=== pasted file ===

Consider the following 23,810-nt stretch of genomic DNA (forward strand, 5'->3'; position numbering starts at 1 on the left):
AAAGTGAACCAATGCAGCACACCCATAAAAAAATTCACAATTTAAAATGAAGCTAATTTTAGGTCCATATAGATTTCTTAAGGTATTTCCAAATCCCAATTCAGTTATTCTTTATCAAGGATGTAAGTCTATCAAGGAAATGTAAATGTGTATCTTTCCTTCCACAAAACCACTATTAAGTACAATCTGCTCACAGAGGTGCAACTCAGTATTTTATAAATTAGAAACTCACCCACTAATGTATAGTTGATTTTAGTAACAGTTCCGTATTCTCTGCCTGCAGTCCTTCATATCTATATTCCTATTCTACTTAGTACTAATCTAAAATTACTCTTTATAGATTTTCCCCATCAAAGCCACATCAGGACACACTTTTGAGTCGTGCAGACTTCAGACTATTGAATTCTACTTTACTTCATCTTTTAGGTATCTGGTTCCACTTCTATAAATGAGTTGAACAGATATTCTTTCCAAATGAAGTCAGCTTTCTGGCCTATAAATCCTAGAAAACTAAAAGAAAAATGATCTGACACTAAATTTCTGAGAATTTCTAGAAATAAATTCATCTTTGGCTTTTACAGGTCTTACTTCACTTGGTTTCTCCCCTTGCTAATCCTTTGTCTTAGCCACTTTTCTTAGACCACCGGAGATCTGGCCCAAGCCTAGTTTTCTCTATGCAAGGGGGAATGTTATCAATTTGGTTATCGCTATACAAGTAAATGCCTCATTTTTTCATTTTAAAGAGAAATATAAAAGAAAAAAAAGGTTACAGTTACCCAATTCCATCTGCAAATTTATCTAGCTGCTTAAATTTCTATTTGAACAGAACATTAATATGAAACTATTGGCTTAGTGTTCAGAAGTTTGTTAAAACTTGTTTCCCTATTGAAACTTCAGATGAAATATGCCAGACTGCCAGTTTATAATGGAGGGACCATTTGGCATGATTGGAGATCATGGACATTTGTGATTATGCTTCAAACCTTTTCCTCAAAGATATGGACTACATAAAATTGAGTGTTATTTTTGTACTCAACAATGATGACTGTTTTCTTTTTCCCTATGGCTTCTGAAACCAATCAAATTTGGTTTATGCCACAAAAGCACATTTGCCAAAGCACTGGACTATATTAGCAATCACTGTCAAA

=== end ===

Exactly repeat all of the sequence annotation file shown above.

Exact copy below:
Consider the following 23,810-nt stretch of genomic DNA (forward strand, 5'->3'; position numbering starts at 1 on the left):
AAAGTGAACCAATGCAGCACACCCATAAAAAAATTCACAATTTAAAATGAAGCTAATTTTAGGTCCATATAGATTTCTTAAGGTATTTCCAAATCCCAATTCAGTTATTCTTTATCAAGGATGTAAGTCTATCAAGGAAATGTAAATGTGTATCTTTCCTTCCACAAAACCACTATTAAGTACAATCTGCTCACAGAGGTGCAACTCAGTATTTTATAAATTAGAAACTCACCCACTAATGTATAGTTGATTTTAGTAACAGTTCCGTATTCTCTGCCTGCAGTCCTTCATATCTATATTCCTATTCTACTTAGTACTAATCTAAAATTACTCTTTATAGATTTTCCCCATCAAAGCCACATCAGGACACACTTTTGAGTCGTGCAGACTTCAGACTATTGAATTCTACTTTACTTCATCTTTTAGGTATCTGGTTCCACTTCTATAAATGAGTTGAACAGATATTCTTTCCAAATGAAGTCAGCTTTCTGGCCTATAAATCCTAGAAAACTAAAAGAAAAATGATCTGACACTAAATTTCTGAGAATTTCTAGAAATAAATTCATCTTTGGCTTTTACAGGTCTTACTTCACTTGGTTTCTCCCCTTGCTAATCCTTTGTCTTAGCCACTTTTCTTAGACCACCGGAGATCTGGCCCAAGCCTAGTTTTCTCTATGCAAGGGGGAATGTTATCAATTTGGTTATCGCTATACAAGTAAATGCCTCATTTTTTCATTTTAAAGAGAAATATAAAAGAAAAAAAAGGTTACAGTTACCCAATTCCATCTGCAAATTTATCTAGCTGCTTAAATTTCTATTTGAACAGAACATTAATATGAAACTATTGGCTTAGTGTTCAGAAGTTTGTTAAAACTTGTTTCCCTATTGAAACTTCAGATGAAATATGCCAGACTGCCAGTTTATAATGGAGGGACCATTTGGCATGATTGGAGATCATGGACATTTGTGATTATGCTTCAAACCTTTTCCTCAAAGATATGGACTACATAAAATTGAGTGTTATTTTTGTACTCAACAATGATGACTGTTTTCTTTTTCCCTATGGCTTCTGAAACCAATCAAATTTGGTTTATGCCACAAAAGCACATTTGCCAAAGCACTGGACTATATTAGCAATCACTGTCAAA